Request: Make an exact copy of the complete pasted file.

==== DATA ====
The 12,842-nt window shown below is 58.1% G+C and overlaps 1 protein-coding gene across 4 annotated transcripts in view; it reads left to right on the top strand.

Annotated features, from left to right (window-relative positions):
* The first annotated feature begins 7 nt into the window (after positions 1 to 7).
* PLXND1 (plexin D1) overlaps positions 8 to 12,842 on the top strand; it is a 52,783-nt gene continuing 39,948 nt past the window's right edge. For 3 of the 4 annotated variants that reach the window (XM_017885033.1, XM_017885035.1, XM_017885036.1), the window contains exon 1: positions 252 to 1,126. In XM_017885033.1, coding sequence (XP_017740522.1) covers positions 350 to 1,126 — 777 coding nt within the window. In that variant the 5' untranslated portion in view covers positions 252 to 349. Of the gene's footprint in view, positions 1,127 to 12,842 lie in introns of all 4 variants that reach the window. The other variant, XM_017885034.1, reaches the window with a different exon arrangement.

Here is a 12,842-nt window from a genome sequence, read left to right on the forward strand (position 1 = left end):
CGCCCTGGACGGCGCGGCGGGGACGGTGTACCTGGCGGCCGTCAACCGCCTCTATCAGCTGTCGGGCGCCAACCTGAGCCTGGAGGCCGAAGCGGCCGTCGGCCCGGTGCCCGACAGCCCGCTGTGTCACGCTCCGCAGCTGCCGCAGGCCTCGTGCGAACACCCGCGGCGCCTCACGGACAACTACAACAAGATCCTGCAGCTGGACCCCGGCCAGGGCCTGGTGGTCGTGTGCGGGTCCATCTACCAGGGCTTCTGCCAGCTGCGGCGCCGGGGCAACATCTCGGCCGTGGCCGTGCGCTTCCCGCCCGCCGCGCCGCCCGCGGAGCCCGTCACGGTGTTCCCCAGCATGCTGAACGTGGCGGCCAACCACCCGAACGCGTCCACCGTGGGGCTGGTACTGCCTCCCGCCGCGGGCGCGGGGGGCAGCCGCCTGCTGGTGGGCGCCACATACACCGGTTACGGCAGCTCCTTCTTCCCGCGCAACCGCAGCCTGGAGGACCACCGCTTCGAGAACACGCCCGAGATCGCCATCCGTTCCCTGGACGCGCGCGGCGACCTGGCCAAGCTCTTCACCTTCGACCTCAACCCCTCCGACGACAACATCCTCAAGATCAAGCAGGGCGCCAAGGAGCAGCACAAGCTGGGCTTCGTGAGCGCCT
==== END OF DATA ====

The 12,842-nt window shown below is 58.1% G+C and overlaps 1 protein-coding gene across 4 annotated transcripts in view; it reads left to right on the top strand.

Annotated features, from left to right (window-relative positions):
* The first annotated feature begins 7 nt into the window (after positions 1 to 7).
* PLXND1 (plexin D1) overlaps positions 8 to 12,842 on the top strand; it is a 52,783-nt gene continuing 39,948 nt past the window's right edge. For 3 of the 4 annotated variants that reach the window (XM_017885033.1, XM_017885035.1, XM_017885036.1), the window contains exon 1: positions 252 to 1,126. In XM_017885033.1, coding sequence (XP_017740522.1) covers positions 350 to 1,126 — 777 coding nt within the window. In that variant the 5' untranslated portion in view covers positions 252 to 349. Of the gene's footprint in view, positions 1,127 to 12,842 lie in introns of all 4 variants that reach the window. The other variant, XM_017885034.1, reaches the window with a different exon arrangement.

Here is a 12,842-nt window from a genome sequence, read left to right on the forward strand (position 1 = left end):
CGCCCTGGACGGCGCGGCGGGGACGGTGTACCTGGCGGCCGTCAACCGCCTCTATCAGCTGTCGGGCGCCAACCTGAGCCTGGAGGCCGAAGCGGCCGTCGGCCCGGTGCCCGACAGCCCGCTGTGTCACGCTCCGCAGCTGCCGCAGGCCTCGTGCGAACACCCGCGGCGCCTCACGGACAACTACAACAAGATCCTGCAGCTGGACCCCGGCCAGGGCCTGGTGGTCGTGTGCGGGTCCATCTACCAGGGCTTCTGCCAGCTGCGGCGCCGGGGCAACATCTCGGCCGTGGCCGTGCGCTTCCCGCCCGCCGCGCCGCCCGCGGAGCCCGTCACGGTGTTCCCCAGCATGCTGAACGTGGCGGCCAACCACCCGAACGCGTCCACCGTGGGGCTGGTACTGCCTCCCGCCGCGGGCGCGGGGGGCAGCCGCCTGCTGGTGGGCGCCACATACACCGGTTACGGCAGCTCCTTCTTCCCGCGCAACCGCAGCCTGGAGGACCACCGCTTCGAGAACACGCCCGAGATCGCCATCCGTTCCCTGGACGCGCGCGGCGACCTGGCCAAGCTCTTCACCTTCGACCTCAACCCCTCCGACGACAACATCCTCAAGATCAAGCAGGGCGCCAAGGAGCAGCACAAGCTGGGCTTCGTGAGCGCCT